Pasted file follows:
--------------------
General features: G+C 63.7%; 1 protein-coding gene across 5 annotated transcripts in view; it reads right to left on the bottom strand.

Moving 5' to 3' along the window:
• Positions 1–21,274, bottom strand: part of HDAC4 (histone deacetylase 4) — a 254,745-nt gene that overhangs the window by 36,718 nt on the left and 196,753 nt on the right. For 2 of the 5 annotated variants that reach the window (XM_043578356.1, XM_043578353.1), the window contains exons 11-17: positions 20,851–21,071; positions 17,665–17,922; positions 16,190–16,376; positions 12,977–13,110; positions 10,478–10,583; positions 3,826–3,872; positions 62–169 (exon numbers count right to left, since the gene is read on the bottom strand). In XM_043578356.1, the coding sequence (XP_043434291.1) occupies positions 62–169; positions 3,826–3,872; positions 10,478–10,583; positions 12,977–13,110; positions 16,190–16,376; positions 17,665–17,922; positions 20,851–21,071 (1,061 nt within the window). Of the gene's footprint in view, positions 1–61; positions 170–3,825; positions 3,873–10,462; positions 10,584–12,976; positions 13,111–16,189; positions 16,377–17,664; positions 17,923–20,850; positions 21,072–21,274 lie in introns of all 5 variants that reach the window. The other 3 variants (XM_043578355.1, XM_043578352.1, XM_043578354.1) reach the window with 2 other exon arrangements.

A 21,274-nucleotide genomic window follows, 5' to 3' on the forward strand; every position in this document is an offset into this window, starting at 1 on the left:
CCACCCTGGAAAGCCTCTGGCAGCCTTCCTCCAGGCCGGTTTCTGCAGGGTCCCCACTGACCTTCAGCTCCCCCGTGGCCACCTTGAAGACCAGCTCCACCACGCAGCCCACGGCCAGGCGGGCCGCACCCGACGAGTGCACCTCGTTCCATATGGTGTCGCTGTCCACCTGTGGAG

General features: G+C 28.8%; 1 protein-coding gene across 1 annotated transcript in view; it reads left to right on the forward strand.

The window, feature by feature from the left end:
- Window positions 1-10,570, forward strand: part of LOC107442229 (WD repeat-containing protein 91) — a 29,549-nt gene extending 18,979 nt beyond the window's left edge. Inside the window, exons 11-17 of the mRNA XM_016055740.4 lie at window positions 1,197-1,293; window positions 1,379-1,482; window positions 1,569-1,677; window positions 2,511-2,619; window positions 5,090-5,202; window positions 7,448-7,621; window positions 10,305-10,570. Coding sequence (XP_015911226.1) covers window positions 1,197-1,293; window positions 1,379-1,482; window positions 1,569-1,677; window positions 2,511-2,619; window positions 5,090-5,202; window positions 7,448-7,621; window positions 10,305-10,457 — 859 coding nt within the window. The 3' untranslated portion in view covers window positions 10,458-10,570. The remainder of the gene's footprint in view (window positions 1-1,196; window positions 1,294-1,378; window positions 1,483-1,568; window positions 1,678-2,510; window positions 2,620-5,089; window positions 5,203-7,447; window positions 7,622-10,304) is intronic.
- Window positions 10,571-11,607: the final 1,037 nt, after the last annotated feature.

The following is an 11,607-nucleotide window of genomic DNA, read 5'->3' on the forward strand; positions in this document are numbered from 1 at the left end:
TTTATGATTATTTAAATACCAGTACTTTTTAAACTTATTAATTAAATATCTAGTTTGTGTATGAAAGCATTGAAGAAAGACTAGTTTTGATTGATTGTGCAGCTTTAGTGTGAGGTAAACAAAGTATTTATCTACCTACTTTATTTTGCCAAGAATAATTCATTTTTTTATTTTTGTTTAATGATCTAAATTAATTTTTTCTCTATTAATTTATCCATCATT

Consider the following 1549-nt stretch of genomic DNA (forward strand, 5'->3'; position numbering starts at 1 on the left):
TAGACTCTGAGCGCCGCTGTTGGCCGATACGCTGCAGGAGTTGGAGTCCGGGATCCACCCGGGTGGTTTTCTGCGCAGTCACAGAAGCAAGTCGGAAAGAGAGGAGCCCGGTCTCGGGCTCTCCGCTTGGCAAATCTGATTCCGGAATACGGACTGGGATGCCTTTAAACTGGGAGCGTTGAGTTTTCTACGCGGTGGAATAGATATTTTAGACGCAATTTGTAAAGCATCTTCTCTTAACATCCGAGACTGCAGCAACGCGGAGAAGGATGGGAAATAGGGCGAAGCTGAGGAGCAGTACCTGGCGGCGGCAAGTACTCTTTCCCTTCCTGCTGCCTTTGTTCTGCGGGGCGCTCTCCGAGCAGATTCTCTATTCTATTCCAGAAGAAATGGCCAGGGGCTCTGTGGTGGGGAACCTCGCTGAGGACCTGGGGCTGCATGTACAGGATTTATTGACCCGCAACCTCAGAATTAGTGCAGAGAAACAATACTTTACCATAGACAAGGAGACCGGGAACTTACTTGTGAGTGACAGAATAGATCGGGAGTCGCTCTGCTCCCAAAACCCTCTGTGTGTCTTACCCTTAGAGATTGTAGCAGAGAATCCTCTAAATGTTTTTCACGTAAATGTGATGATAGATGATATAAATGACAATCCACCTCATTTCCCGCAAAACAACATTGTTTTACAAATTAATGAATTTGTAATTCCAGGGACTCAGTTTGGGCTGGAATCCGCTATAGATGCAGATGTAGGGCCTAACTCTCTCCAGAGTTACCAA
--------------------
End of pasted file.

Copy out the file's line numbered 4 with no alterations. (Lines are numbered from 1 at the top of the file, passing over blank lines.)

A 21,274-nucleotide genomic window follows, 5' to 3' on the forward strand; every position in this document is an offset into this window, starting at 1 on the left: